The following morning Bharadwaja said to Bharata: "At a distance of two-anda-half yojanas from here runs the river Mandakini. On its banks is an unpeopled forest with Chitrakuta hill to its south. On the slope of the hill, in a hut your brothers and Sita are dwelling." And he explained in detail the way they should follow. 

The three queens were presented to receive the sage's blessings. "This is Queen Kausalya," said Bharata, "the mother of Rama and here, to her right and supporting her, stands the mother of Lakshmana and Satrughna, sorrowstricken and limp like a creeper stricken by summer winds." "And here is my mother, the cause of all our sorrow," said Bharata, pointing to Kaikeyi who along with the other Queens prostrated before the sage. 

"Do not judge your mother harshly," said Bharadwaja casting his gentle eyes on the sorrowing lady. "All that has happened has happened for the good of the world." 

This episode of introducing the mothers is placed by Kamban in the earlier scene with Guha. Guha reverently inquires about the queens and Bharata explains. What Valmiki describes as having taken place in Bharadwaja's ashrama is, with more poetical effect, transferred by Kamban to its proper place.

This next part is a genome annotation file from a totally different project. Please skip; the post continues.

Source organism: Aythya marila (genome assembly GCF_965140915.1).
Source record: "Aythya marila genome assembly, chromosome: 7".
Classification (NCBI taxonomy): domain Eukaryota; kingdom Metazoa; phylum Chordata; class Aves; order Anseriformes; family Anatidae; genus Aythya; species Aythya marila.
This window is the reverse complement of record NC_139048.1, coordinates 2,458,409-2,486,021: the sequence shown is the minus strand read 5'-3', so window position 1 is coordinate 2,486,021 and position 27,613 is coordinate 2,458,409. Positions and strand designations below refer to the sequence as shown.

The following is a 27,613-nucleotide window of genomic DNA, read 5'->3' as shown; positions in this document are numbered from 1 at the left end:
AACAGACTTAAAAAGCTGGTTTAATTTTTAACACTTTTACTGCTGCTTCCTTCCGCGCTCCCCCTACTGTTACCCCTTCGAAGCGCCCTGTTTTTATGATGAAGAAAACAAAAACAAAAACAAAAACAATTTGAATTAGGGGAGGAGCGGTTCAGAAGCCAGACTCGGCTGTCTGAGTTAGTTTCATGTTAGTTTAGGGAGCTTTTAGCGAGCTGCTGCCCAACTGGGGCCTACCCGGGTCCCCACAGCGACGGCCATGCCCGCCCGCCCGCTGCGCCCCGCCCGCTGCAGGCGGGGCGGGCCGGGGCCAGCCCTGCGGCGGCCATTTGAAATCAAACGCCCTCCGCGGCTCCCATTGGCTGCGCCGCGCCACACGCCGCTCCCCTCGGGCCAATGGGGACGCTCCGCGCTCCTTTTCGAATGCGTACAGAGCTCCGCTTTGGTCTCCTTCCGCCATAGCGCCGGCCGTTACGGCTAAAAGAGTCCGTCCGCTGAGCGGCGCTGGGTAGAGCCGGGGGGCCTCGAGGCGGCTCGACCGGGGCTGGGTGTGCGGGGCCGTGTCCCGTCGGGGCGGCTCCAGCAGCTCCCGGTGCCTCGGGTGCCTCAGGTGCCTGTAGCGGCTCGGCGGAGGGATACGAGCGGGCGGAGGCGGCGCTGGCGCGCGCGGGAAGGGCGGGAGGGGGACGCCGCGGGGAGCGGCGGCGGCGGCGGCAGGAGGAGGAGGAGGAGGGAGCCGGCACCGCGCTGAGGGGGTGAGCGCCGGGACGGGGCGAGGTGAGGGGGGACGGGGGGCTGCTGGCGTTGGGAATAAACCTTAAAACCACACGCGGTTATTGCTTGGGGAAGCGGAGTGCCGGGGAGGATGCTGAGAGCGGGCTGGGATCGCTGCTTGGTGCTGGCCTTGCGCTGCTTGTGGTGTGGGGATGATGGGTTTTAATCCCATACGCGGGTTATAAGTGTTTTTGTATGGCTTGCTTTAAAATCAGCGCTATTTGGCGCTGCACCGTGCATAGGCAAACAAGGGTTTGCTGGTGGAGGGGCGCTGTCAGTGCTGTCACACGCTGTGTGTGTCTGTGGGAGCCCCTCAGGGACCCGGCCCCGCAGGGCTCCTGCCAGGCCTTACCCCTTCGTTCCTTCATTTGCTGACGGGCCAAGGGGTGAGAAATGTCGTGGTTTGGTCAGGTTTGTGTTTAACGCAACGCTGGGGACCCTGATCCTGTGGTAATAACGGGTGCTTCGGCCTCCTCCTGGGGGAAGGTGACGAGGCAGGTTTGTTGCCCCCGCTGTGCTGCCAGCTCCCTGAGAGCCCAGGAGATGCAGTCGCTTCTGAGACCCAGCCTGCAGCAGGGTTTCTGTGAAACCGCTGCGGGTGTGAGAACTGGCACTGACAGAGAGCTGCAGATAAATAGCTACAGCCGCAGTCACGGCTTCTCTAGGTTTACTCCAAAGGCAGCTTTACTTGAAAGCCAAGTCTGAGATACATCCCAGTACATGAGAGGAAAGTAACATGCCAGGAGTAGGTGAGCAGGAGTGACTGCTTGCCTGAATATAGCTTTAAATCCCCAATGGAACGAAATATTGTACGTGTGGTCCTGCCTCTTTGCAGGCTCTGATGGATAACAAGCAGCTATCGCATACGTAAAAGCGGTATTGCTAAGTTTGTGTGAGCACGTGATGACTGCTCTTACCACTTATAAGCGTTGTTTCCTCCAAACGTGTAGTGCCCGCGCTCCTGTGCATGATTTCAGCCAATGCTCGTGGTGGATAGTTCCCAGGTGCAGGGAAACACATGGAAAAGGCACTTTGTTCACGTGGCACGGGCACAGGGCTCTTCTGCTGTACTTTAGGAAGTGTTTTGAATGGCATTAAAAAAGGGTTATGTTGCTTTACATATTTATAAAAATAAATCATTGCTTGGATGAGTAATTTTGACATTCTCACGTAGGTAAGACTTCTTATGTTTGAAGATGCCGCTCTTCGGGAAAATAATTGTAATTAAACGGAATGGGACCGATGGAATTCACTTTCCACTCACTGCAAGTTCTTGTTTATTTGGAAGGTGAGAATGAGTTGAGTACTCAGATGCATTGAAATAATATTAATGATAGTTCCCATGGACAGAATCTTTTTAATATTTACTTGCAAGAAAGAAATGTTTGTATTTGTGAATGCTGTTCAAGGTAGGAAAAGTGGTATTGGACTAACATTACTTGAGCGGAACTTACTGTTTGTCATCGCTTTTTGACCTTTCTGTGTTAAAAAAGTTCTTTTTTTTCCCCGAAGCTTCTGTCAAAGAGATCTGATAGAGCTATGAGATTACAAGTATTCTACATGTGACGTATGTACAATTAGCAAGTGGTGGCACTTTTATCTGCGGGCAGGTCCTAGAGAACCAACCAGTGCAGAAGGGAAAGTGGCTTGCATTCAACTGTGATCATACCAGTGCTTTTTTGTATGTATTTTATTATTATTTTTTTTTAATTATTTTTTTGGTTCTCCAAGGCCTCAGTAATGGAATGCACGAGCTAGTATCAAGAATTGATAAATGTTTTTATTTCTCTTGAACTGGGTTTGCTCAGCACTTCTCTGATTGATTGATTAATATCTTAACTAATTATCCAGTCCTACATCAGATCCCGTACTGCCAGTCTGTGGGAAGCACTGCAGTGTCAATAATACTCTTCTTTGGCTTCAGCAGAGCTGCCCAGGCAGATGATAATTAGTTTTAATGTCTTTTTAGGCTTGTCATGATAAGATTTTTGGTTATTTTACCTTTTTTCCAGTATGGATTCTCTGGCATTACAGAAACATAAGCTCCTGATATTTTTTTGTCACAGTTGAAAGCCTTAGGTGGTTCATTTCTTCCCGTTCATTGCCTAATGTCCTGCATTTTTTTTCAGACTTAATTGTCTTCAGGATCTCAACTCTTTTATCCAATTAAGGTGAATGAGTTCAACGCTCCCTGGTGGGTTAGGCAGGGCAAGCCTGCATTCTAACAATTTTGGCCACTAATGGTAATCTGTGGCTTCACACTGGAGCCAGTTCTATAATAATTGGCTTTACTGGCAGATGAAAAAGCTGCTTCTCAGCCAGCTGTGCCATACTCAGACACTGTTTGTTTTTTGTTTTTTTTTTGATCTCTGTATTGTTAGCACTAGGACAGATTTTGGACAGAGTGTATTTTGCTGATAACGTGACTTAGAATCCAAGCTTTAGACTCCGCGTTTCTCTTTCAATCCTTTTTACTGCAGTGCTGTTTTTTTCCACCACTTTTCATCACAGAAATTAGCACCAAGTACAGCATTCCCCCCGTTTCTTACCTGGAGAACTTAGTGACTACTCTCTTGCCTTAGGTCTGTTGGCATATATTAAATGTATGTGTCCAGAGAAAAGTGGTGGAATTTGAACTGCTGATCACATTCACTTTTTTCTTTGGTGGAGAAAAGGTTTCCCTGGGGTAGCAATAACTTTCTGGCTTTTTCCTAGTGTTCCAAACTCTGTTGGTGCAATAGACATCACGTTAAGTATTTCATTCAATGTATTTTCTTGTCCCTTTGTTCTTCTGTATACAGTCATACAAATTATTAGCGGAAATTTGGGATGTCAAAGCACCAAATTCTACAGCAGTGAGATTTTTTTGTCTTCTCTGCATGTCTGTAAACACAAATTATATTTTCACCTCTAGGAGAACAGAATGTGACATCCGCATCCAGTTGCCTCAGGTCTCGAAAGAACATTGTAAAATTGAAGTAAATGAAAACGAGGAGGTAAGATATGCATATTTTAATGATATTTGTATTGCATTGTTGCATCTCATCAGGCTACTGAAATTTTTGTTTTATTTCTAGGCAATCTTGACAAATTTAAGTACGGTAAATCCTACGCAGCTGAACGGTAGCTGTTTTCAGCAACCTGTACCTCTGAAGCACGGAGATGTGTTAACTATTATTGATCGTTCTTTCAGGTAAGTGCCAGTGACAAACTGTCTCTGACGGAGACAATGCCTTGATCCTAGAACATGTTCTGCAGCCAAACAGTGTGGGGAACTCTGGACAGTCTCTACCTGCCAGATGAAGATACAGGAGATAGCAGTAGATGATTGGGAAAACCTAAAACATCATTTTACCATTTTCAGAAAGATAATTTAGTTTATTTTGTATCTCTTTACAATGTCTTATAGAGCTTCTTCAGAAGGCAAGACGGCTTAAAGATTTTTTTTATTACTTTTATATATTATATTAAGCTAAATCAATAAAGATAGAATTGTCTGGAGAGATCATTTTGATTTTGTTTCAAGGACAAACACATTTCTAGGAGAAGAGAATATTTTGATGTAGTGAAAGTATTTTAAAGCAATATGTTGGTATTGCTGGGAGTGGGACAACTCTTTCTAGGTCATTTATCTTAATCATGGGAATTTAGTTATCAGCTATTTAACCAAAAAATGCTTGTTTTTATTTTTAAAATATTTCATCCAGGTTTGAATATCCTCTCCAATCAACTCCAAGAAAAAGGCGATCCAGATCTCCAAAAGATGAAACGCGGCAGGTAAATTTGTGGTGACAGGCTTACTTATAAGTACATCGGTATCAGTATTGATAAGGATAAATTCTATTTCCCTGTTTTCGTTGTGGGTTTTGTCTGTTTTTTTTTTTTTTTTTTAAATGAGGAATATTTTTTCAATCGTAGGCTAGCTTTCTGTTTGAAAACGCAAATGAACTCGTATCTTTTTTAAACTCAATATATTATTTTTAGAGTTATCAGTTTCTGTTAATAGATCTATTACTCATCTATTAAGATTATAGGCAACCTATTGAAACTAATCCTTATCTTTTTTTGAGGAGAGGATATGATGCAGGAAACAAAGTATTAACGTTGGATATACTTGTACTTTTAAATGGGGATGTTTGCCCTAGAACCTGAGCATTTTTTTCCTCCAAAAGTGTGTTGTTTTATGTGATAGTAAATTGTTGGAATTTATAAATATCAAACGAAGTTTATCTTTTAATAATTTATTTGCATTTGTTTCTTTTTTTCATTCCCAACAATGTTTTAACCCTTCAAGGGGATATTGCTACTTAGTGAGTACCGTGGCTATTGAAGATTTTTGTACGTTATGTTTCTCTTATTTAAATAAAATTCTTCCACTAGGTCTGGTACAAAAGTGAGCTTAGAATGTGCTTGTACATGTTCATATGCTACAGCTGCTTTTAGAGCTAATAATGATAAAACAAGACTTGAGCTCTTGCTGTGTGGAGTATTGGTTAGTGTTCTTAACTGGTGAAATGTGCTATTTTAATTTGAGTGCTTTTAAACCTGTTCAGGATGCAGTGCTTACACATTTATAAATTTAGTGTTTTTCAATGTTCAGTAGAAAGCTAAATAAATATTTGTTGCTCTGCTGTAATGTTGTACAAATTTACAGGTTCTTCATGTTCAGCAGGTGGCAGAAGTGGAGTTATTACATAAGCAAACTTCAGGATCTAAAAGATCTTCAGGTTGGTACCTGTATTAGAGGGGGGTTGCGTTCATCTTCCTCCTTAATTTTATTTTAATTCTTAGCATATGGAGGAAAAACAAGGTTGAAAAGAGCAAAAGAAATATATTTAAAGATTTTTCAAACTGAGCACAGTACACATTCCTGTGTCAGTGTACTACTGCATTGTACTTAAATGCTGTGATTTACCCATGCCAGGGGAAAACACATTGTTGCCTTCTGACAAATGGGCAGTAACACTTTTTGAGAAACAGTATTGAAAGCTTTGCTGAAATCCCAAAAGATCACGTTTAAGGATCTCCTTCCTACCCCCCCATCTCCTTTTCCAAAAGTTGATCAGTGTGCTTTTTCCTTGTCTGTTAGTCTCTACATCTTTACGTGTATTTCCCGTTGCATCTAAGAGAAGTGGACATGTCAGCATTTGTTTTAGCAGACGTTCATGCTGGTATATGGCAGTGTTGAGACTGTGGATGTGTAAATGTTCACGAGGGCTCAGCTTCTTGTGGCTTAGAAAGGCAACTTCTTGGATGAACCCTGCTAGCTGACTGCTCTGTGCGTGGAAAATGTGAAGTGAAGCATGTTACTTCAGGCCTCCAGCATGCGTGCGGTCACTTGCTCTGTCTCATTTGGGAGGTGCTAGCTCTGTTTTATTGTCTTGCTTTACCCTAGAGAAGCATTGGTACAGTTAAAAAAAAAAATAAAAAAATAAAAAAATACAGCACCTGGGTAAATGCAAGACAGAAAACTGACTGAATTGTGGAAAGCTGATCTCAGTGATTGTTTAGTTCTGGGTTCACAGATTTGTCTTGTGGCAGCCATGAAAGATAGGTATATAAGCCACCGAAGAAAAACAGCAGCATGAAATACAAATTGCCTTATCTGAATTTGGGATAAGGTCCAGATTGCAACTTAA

Introducing Kausalya to Guha, Bharata says, in the Ramayana of Kamban: "This is the mother of Rama. Her treasure was Rama and she lost it because of me." Of Sumitra he said: "This is the mother of Lakshmana, truer brother to Rama, who has a happiness beyond the reach of poor me." Kaikeyi in Kamban, as in Valmiki, is introduced by Bharata in harsh terms. 

Bharata and his great retinue took the forest path as directed by Bharadwaja. They saw from afar the Chitrakuta hill and as they proceeded eagerly a column of smoke indicated the spot where the prince's dwelling was and shouts of joy arose from the crowd. Leaving his following behind, Bharata went forward accompanied only by Sumantra and Vasishtha.